Parents play an important role in helping adolescents become healthy and happy adults
This info brief summarizes information about these types of birth control and other methods, such as condoms.
Parents are a trusted source of health information and can help prepare adolescents for developing healthy relationships and navigating challenges.
Talking regularly with your adolescent and paying attention to where they are and who they are with can help reduce unhealthy behaviors. Most youth report discussing health topics with parents, including sexual and reproductive health.
For these conversations to be effective, parents need to know about options to prevent unintended pregnancies, HIV, and other sexually transmitted diseases (STDs) including not having sex, and using condoms and birth control.
There are health services available for young people that can help prevent pregnancy, and it is important that parents know about these services.
Over the past decade, the percent of high school-aged adolescents having sex has declined, however, 57% are sexually active by 12th grade. The most effective methods of birth control are obtained from a healthcare provider.
What types of birth control methods are available for adolescents?
Many safe and effective birth control methods are available for adolescents who are sexually active or considering having sex.
They can choose the method that works best for them. These include:
Long-acting reversible contraceptives or “LARC” methods
Including intrauterine devices (IUDs) and the hormonal implant.
These methods are inserted by a healthcare provider and provide birth control for up to 3 to 10 years (depending on the method) without any required follow-up.
Short-acting hormonal methods
Including pills, mini pills, the patch, the shot, and the vaginal ring.
These methods are prescribed by a provider, and users must take action daily (pills), weekly (patch), monthly (ring), or every 3 months (shot) for them to work.
Including condoms, diaphragms, the sponge, and the cervical cap.
These methods must be used each time someone has sex. A healthcare provider must initially fit a diaphragm and give a prescription for a cervical cap, but otherwise these methods do not require a visit to the clinic.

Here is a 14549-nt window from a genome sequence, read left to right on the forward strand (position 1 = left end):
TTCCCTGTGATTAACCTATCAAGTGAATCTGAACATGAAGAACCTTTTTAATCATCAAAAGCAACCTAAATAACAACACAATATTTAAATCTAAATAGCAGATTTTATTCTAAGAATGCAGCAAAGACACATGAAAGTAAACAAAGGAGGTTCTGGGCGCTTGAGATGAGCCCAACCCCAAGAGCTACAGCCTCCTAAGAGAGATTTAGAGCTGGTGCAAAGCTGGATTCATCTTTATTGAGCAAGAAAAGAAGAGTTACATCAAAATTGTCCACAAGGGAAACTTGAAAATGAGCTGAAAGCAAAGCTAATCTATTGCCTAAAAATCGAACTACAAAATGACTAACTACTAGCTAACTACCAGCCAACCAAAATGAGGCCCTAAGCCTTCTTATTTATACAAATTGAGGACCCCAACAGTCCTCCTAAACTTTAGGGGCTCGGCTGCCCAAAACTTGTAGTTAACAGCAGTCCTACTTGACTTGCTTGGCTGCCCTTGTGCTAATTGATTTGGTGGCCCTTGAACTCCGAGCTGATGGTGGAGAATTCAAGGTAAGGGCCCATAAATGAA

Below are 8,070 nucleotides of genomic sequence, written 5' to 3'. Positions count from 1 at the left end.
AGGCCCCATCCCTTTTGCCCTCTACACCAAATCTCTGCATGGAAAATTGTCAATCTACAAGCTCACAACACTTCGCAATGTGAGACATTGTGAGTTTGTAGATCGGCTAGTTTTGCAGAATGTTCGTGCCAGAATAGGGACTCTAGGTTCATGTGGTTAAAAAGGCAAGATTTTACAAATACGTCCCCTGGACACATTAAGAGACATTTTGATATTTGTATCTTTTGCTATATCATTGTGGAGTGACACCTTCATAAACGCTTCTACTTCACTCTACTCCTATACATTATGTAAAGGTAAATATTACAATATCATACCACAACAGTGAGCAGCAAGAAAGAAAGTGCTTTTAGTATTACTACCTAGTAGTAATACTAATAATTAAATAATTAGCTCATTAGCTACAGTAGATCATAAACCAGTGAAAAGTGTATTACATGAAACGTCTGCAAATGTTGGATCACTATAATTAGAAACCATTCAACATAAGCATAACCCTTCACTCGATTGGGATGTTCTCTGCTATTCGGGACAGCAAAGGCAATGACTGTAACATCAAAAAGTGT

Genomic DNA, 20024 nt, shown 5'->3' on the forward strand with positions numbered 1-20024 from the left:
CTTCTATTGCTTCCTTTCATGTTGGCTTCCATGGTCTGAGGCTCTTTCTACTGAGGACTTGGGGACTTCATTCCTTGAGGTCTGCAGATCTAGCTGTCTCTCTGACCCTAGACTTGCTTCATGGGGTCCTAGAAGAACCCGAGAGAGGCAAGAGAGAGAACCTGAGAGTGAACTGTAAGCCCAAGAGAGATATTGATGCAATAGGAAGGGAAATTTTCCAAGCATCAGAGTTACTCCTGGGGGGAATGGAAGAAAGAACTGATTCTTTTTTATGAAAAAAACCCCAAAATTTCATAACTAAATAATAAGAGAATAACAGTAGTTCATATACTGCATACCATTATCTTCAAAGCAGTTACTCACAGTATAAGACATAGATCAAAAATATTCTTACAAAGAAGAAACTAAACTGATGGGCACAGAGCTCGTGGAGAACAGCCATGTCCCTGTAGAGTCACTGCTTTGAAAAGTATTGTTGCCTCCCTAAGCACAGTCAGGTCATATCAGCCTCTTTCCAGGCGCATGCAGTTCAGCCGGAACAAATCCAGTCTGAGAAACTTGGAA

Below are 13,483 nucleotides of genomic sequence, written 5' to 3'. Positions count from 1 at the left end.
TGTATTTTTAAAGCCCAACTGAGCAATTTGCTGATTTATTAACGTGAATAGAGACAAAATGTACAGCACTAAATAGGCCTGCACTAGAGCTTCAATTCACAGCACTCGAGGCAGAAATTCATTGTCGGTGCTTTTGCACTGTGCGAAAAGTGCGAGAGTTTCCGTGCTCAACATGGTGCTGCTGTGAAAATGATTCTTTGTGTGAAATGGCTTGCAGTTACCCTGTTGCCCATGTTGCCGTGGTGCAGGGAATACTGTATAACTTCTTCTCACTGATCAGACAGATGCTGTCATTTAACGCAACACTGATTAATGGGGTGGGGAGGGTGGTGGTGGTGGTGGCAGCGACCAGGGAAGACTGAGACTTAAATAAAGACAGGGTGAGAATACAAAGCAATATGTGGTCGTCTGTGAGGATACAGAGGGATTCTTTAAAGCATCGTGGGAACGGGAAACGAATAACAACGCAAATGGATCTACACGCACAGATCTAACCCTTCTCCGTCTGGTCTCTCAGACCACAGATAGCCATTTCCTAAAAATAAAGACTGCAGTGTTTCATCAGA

Where can I get more information about birth control?
More details and information on additional methods are available from the Centers for Disease Control and Prevention’s (CDC) website.
How Should Adolescents Choose a Birth Control Method?
Information from parents and healthcare providers can help adolescents decide which birth control method is right for them.
It is important to consider:
How well does it work?
Some birth control methods are more effective at preventing pregnancy than others. IUDs and implants are the most effective reversible methods currently available.
Is it easy to use?
Some methods are easier to use than others. For example, if it is hard to remember to take a pill every day, birth control pills may not be the best option.
What are the possible side effects?
A healthcare provider can explain potential side effects of methods and ensure that a method is safe given an adolescent’s overall health.
Does it prevent STDs?
Most contraceptive methods do not prevent STDs, so it is recommended that adolescents also always use condoms in addition to their primary birth control method for both STD and pregnancy prevention.
How much does it cost?
Most insurance plans, including Medicaid, fully cover most birth control methods. For those without health insurance, some clinics provide free or low-cost birth control.
What About Birth Control And STDs?
- Make sure your adolescent knows that even if they are using another type of birth control, they should use a condom every time they have sex. This reduces the risk for HIV and most other STDs.
- Birth control such as the IUD, implant, pill, patch, ring, or shot provides effective pregnancy prevention, but it does not protect against HIV and other STDs.
- Condoms can reduce the risk to both partners for most STDs, including HIV, as well as the risk for pregnancy.
- Getting tested for STDs is also important.